Miami is a popular vacation spot, but it’s not somewhere you would immediately think of when considering a scuba diving holiday. Diving in Miami isn’t without merit though.
Back in 1981 Ben Mostkoff and the Department of Environmental Resource Management (DERM) initiated an artificial reef project. The scheme aimed to create new habitats for marine life and more dive sites off the Miami coast. It was hoped that new sites would reduce pressure on existing reefs as well bolster erosion protection.
For divers, more places to visit means more reasons to dive which has been great for the scuba diving industry in Miami. The prolific plan soon earned Miami the unofficial title of ‘Wreckreational Dive Capital of the World’ which will give you a distinct idea of the type of diving available in the area.
The Sinking of Ophelia Brian
Watching a planned sinking can be very exciting, if you have never seen it, then take a look at the video below.
This contains footage of when the Ophelia Brian was sunk. Formerly called the Sea Taxi, this vessel was renamed for the daughter of the divers who funded the project. She is a 210’ freighter which now lies in 110’ of water off Key Biscayne.
When a vessel is sunk to create a new reef, it is stripped and cleaned to make it safe for divers as well as the ocean environment. The next video below shows a little of what was involved in the Ophelia Brian Project as well as some great underwater footage.
Marine life quickly inhabits new structures who use it as shelter and very slowly coral begins to form. Fast forward more than twenty years, and these new sites teem with life. Divers should expect to see eels lurking, spiny lobster hiding in crevices, and barracuda stalking swirling baitfish.
Jewfish, Grouper, and Cobia patrol the wrecks and reefs, and Coral Fish provide a splash of colour. Gorgonians have grown on many structures, and both hard and soft coral have encrusted many wrecks giving these new reefs a familiar outline.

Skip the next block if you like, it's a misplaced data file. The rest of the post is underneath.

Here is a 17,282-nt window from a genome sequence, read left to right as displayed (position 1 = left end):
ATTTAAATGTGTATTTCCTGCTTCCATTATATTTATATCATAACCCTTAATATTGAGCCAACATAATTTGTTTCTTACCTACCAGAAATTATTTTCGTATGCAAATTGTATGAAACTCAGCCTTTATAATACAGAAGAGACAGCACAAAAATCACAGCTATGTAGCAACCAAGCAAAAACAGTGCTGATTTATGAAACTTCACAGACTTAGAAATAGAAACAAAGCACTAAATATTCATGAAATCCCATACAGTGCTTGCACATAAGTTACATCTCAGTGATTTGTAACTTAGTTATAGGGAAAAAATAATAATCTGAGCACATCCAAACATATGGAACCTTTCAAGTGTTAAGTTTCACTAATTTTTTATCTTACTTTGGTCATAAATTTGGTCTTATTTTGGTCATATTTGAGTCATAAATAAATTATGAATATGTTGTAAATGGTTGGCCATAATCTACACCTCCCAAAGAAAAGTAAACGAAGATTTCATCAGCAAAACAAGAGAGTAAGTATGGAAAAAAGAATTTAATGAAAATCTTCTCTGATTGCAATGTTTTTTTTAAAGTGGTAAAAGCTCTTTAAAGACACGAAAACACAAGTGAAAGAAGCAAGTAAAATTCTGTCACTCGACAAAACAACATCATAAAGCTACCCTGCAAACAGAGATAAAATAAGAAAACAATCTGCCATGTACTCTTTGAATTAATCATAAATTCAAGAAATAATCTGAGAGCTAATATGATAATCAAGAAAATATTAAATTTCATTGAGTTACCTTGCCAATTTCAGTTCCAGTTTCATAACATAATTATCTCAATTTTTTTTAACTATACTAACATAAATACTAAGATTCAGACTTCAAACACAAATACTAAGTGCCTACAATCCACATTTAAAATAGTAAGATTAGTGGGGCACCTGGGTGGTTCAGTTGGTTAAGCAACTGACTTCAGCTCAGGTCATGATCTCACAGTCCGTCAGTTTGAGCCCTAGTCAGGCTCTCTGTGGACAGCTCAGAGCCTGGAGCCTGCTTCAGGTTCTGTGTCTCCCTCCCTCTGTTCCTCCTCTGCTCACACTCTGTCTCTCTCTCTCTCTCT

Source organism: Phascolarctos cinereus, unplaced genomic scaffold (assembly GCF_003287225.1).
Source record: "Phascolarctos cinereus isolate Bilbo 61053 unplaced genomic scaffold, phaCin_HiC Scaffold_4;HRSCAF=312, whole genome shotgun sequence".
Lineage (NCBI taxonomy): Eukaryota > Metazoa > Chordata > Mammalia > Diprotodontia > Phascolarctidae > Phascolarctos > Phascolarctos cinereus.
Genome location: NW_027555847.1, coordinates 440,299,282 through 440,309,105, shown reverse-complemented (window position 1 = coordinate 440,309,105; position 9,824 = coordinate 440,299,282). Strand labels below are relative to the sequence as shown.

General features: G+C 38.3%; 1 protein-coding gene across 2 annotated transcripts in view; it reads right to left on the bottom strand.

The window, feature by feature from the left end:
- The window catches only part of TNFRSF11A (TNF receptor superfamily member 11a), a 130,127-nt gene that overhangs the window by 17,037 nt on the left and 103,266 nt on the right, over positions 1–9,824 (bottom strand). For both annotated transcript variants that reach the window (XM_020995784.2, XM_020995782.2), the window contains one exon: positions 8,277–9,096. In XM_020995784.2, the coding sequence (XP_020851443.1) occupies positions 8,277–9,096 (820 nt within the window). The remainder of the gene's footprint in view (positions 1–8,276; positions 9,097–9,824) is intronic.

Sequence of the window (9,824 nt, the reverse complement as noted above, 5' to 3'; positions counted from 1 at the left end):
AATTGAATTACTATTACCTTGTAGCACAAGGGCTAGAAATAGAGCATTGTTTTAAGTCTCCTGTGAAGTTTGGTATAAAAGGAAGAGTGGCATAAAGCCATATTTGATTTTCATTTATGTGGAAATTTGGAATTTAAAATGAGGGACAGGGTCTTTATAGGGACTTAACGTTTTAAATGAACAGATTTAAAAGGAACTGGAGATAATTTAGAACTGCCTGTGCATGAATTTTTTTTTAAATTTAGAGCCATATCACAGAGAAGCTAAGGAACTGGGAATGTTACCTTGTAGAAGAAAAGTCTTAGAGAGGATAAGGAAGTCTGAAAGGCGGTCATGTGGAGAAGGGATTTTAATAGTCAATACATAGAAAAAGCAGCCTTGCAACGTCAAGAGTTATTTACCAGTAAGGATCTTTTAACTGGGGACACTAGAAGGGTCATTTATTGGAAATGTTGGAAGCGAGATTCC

The Wreck Trek
There are now more than 75 wrecks within easy reach of the Miami coast, many lie mere minutes from your launch site, and there’s more than just ships to explore. There are two Vietnam era army tanks located at a depth of 48ft. These 40-ton habitats were sunk in 1994 and today provide homes for fish, lobster, and eels.
These tanks make up part of a site known as The Wreck Trek which includes the wreck of the Mathew Lawrence, the mishmash of the Patricia and the Miss Karline and nineteen radio towers. It’s an easy dive, fun, loaded with fish life, and interesting to see. It’s also a great place to test your navigation skills. Check out the video below which shows footage this area.
The Belcher Barge
The Belcher Barge is a diver favorite. It was sunk in 1985 loaded with concrete pipes, but she flipped while going down and spilled the pipes to the ocean floor. The wreck lies upside down but is excellent for penetration as twelve large holes were cut into her for this purpose. Both the barge and the concrete pipe reef attract a lot of life.
The Belzona II
The Belzona II lies 100ft from the Belcher Barge with the Belzona I close by. 150ft east of Belcher’s Barge are Schurgar and Harry’s Barge lying together in a t-formation. This wreck arrangement allows divers to spread out and means that divers with different experience levels will be happy on the same trip.
The Neptune Memorial Reef
The Neptune Memorial Reef is an unusual project as it unites the aesthetics of the Lost City of Atlantis to create an artificial reef which is also a memorial site where your ashes can be laid. Divers, memorials, and marine life are all welcome! You can see more of this 16-acre project on this video below.
Advanced Dive Sites in Miami
More advanced sites include the Deep Freeze which was sunk in 1976. She is a 210’ freighter in 135’ of water; it’s also a site notorious for strong current. The Doc de Mille typifies everything that great wreck diving should be. Her far-flung location and depth limit trips which make a visit all the more special.
Reef Diving in Miami
If wrecks are not your thing or you’re just tired of metal, then there are plenty of reefs to explore loaded with colorful fish and spiny lobster. Emerald Reef is a favorite spot, and Deep Trench is an interesting choice for either day or night-time diving. Deep Trench was borne out of destruction; this site was created by the path cut into the reef for a now disused discharge pipe.
Miami probably isn’t top of most divers wish list, but if you are a diver who holidays with a non-diving family, it is an excellent choice to keep everyone happy.
It’s worth noting that many of the dive shops offer special longer trips to sites in the Florida Keys. As an example, a visit to Key Largo’s Spiegel Grove shipwreck would have a 10.00 check-in and a 19.00 estimated return. Check out each shop’s schedule online.
Miami Dive Centers
Author – Ayesha
Ayesha is a very experienced dive instructor with a passion for travel, health, and wellness.